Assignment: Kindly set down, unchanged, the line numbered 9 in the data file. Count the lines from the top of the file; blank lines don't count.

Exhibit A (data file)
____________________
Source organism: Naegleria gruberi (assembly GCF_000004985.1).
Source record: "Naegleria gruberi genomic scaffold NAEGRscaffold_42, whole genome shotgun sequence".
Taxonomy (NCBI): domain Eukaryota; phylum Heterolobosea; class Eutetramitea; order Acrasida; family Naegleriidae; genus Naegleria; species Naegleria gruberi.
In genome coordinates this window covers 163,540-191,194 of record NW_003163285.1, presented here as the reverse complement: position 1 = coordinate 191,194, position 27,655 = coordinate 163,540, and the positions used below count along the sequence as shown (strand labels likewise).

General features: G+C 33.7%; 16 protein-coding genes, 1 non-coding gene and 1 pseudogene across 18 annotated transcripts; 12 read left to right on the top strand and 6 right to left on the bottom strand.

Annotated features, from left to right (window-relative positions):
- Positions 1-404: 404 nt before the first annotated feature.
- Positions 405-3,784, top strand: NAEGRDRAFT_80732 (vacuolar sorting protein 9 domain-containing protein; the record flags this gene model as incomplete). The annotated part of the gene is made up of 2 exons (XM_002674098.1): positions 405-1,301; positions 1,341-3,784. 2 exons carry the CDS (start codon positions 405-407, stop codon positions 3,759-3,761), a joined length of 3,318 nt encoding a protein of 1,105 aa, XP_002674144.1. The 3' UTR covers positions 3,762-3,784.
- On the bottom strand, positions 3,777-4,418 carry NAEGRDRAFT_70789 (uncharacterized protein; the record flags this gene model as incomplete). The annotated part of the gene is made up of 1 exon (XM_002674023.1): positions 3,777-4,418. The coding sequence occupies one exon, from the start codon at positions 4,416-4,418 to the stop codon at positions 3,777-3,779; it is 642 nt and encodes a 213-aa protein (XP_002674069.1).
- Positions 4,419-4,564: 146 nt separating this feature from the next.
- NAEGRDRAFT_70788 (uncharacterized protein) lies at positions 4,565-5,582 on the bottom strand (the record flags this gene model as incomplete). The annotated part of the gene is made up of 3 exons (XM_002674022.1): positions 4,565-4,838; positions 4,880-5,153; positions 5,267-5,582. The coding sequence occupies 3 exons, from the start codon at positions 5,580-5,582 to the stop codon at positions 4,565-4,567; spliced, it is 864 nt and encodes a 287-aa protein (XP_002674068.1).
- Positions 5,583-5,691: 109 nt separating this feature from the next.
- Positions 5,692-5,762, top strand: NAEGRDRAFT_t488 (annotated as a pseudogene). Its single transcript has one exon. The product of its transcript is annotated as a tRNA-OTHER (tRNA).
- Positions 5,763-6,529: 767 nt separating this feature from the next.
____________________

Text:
- On the bottom strand, positions 3,777-4,418 carry NAEGRDRAFT_70789 (uncharacterized protein; the record flags this gene model as incomplete). The annotated part of the gene is made up of 1 exon (XM_002674023.1): positions 3,777-4,418. The coding sequence occupies one exon, from the start codon at positions 4,416-4,418 to the stop codon at positions 3,777-3,779; it is 642 nt and encodes a 213-aa protein (XP_002674069.1).